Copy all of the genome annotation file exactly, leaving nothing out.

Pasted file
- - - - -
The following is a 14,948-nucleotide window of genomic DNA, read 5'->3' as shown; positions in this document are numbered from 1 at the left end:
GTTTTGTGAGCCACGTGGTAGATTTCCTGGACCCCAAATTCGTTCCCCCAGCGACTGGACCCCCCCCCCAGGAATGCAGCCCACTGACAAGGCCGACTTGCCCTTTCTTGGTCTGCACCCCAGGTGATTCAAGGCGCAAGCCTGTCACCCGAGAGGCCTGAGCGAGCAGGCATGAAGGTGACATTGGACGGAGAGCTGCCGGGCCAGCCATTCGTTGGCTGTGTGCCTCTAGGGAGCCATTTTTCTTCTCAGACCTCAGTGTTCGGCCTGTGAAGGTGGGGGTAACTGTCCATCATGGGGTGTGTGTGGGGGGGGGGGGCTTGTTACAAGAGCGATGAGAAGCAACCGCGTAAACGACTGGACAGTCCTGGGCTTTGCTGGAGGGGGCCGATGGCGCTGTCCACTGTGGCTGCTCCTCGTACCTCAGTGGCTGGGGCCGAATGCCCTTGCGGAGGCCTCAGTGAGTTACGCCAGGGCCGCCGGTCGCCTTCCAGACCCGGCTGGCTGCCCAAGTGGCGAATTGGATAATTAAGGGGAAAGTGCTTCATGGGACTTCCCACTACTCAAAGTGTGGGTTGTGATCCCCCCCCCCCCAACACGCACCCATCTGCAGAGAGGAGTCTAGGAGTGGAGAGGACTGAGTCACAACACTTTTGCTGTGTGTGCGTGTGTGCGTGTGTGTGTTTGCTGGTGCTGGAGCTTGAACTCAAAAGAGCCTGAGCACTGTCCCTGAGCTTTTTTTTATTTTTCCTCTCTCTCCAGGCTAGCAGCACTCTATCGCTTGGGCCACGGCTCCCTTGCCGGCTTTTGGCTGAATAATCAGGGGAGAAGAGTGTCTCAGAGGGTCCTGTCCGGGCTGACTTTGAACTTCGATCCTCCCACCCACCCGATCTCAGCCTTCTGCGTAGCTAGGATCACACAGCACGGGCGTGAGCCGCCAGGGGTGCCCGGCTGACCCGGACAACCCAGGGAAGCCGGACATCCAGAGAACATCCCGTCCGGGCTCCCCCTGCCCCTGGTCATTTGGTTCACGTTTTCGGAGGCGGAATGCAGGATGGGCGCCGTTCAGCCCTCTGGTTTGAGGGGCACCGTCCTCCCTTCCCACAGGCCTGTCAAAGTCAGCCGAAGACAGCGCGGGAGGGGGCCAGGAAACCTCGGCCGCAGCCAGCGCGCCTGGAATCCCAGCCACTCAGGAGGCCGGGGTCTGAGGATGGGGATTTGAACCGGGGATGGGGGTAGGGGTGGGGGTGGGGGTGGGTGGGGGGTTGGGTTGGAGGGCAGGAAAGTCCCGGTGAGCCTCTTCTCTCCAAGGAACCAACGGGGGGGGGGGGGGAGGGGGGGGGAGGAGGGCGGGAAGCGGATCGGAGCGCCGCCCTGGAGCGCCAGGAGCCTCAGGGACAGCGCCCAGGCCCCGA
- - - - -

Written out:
The following is a 14,948-nucleotide window of genomic DNA, read 5'->3' as shown; positions in this document are numbered from 1 at the left end:
GTTTTGTGAGCCACGTGGTAGATTTCCTGGACCCCAAATTCGTTCCCCCAGCGACTGGACCCCCCCCCCAGGAATGCAGCCCACTGACAAGGCCGACTTGCCCTTTCTTGGTCTGCACCCCAGGTGATTCAAGGCGCAAGCCTGTCACCCGAGAGGCCTGAGCGAGCAGGCATGAAGGTGACATTGGACGGAGAGCTGCCGGGCCAGCCATTCGTTGGCTGTGTGCCTCTAGGGAGCCATTTTTCTTCTCAGACCTCAGTGTTCGGCCTGTGAAGGTGGGGGTAACTGTCCATCATGGGGTGTGTGTGGGGGGGGGGGGCTTGTTACAAGAGCGATGAGAAGCAACCGCGTAAACGACTGGACAGTCCTGGGCTTTGCTGGAGGGGGCCGATGGCGCTGTCCACTGTGGCTGCTCCTCGTACCTCAGTGGCTGGGGCCGAATGCCCTTGCGGAGGCCTCAGTGAGTTACGCCAGGGCCGCCGGTCGCCTTCCAGACCCGGCTGGCTGCCCAAGTGGCGAATTGGATAATTAAGGGGAAAGTGCTTCATGGGACTTCCCACTACTCAAAGTGTGGGTTGTGATCCCCCCCCCCCCAACACGCACCCATCTGCAGAGAGGAGTCTAGGAGTGGAGAGGACTGAGTCACAACACTTTTGCTGTGTGTGCGTGTGTGCGTGTGTGTGTTTGCTGGTGCTGGAGCTTGAACTCAAAAGAGCCTGAGCACTGTCCCTGAGCTTTTTTTTATTTTTCCTCTCTCTCCAGGCTAGCAGCACTCTATCGCTTGGGCCACGGCTCCCTTGCCGGCTTTTGGCTGAATAATCAGGGGAGAAGAGTGTCTCAGAGGGTCCTGTCCGGGCTGACTTTGAACTTCGATCCTCCCACCCACCCGATCTCAGCCTTCTGCGTAGCTAGGATCACACAGCACGGGCGTGAGCCGCCAGGGGTGCCCGGCTGACCCGGACAACCCAGGGAAGCCGGACATCCAGAGAACATCCCGTCCGGGCTCCCCCTGCCCCTGGTCATTTGGTTCACGTTTTCGGAGGCGGAATGCAGGATGGGCGCCGTTCAGCCCTCTGGTTTGAGGGGCACCGTCCTCCCTTCCCACAGGCCTGTCAAAGTCAGCCGAAGACAGCGCGGGAGGGGGCCAGGAAACCTCGGCCGCAGCCAGCGCGCCTGGAATCCCAGCCACTCAGGAGGCCGGGGTCTGAGGATGGGGATTTGAACCGGGGATGGGGGTAGGGGTGGGGGTGGGGGTGGGTGGGGGGTTGGGTTGGAGGGCAGGAAAGTCCCGGTGAGCCTCTTCTCTCCAAGGAACCAACGGGGGGGGGGGGGGAGGGGGGGGGAGGAGGGCGGGAAGCGGATCGGAGCGCCGCCCTGGAGCGCCAGGAGCCTCAGGGACAGCGCCCAGGCCCCGA